Thursday, April 4, 2019

A reason for having an electoral college

I'm not going to try to defend the formula of adding a state's senators to its representatives to figure out how much say it should have in who becomes president.   You can make an argument for giving minorities extra influence but why should that only apply to minorities that correspond to a state's border?  Why should Rhode Island get extra influence so politicians pay attention but up state New York be dominated by New York City?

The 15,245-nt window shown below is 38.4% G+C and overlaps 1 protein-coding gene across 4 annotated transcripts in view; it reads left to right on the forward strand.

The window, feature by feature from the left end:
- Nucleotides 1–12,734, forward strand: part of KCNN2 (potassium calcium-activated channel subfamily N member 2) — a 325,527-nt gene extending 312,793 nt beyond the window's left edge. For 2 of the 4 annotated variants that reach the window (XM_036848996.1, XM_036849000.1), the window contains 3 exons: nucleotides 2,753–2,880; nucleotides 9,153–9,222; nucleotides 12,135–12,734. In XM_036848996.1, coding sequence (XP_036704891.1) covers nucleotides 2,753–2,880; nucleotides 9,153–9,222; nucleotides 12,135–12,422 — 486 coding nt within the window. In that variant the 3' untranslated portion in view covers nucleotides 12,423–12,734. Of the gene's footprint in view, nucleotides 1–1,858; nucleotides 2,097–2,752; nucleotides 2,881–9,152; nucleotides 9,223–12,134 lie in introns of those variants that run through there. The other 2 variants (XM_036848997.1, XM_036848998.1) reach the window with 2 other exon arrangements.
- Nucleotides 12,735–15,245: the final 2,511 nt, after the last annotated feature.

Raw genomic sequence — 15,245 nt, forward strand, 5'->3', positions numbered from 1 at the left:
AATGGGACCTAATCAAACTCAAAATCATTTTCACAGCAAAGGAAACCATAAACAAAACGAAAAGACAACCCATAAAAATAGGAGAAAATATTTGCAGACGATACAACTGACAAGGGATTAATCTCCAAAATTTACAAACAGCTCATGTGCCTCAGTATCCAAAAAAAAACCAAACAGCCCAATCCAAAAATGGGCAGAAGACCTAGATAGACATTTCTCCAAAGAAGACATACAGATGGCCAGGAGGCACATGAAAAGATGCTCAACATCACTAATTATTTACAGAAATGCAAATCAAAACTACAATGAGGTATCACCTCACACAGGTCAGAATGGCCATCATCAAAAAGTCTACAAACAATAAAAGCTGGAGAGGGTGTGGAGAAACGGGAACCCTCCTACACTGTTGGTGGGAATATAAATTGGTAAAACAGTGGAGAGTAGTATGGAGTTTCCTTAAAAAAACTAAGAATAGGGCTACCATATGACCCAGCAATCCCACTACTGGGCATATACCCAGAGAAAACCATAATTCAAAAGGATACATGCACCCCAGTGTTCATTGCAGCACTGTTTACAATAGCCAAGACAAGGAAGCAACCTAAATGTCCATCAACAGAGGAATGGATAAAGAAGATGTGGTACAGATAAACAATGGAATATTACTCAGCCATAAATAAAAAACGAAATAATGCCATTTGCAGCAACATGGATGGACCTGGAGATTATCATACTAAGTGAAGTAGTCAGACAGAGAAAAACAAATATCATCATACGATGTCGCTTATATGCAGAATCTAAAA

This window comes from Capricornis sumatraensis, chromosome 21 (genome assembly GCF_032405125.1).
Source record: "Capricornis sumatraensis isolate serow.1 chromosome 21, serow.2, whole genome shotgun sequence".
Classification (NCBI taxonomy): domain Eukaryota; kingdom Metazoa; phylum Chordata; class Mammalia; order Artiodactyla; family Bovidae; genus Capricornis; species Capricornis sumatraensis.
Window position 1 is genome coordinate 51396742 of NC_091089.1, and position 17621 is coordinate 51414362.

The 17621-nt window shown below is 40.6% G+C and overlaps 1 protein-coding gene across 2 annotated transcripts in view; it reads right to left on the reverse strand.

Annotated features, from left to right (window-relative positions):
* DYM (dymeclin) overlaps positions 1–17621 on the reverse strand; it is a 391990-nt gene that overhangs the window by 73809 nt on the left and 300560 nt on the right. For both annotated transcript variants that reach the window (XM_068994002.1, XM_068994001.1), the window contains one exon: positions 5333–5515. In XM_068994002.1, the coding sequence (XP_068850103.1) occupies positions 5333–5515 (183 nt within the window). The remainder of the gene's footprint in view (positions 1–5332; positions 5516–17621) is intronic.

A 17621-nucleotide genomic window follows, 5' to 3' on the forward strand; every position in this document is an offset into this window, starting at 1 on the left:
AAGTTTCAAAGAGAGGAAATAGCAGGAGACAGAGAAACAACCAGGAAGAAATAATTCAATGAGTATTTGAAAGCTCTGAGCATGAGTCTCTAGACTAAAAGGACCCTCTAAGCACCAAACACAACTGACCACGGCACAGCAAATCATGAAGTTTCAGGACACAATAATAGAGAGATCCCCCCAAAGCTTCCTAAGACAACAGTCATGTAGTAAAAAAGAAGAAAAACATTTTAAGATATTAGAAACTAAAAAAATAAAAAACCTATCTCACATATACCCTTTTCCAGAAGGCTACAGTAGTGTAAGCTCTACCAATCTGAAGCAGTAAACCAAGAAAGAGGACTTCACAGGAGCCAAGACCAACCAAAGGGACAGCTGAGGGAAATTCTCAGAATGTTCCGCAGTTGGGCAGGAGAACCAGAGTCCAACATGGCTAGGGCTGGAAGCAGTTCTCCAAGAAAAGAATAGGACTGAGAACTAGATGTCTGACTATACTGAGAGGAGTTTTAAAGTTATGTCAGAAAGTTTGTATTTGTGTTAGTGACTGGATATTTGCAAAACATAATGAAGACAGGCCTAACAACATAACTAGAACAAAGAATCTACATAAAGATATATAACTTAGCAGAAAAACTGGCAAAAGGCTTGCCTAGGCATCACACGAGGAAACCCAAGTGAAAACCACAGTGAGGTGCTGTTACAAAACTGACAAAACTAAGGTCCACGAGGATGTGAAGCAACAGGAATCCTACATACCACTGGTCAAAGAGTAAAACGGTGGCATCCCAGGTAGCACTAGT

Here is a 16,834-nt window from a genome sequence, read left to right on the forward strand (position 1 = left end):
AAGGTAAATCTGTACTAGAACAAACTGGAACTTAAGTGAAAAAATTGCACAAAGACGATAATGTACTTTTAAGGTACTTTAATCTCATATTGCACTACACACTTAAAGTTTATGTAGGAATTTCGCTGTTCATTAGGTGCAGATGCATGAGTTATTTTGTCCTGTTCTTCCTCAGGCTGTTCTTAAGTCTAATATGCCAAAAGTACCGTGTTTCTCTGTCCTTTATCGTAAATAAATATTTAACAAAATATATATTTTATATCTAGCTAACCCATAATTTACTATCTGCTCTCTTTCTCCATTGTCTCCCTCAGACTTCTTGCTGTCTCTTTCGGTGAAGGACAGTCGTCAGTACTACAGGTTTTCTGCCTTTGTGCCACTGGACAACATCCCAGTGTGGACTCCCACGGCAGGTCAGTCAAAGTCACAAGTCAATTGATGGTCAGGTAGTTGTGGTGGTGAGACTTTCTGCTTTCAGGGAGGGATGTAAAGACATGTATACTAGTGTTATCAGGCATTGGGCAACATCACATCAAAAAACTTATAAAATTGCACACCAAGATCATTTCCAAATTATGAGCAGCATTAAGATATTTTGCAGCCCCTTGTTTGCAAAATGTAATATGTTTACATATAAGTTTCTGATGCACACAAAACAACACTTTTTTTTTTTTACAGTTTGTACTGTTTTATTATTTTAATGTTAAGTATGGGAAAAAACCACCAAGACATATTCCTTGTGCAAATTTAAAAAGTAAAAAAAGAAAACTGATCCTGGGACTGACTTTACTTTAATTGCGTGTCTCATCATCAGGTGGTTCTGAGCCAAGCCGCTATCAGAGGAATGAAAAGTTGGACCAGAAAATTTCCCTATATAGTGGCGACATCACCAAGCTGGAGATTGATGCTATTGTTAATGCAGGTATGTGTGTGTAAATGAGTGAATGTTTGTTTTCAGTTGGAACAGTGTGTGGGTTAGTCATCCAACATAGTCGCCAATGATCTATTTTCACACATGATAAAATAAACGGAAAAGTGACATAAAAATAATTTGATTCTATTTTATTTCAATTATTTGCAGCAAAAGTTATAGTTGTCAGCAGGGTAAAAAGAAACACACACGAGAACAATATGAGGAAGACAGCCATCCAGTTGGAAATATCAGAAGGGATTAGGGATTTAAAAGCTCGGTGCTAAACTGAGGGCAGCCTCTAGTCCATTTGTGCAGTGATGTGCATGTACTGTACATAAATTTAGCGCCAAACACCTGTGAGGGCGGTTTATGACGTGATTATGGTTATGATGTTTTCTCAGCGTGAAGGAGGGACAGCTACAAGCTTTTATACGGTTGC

But there is a reason to group votes at the state level in that votes are counted at the state level.  It's at the state level that voting is organized and if it were the case that a state was strongly dominated by one party or the other then there would be a temptation for that party to over count their vote to influence the national election.  But if the whole weight of a state is going to one party or the other anyways then there's less incentive to do something like that.  And for more balanced states it's (hopefully) harder to do something like that.

This doesn't really work if the mechanics of voting are handled at a level other than the one votes are aggregated at.  But the fact that votes are aggregated tends to remove categories or problems that we don't normally have to worry about.

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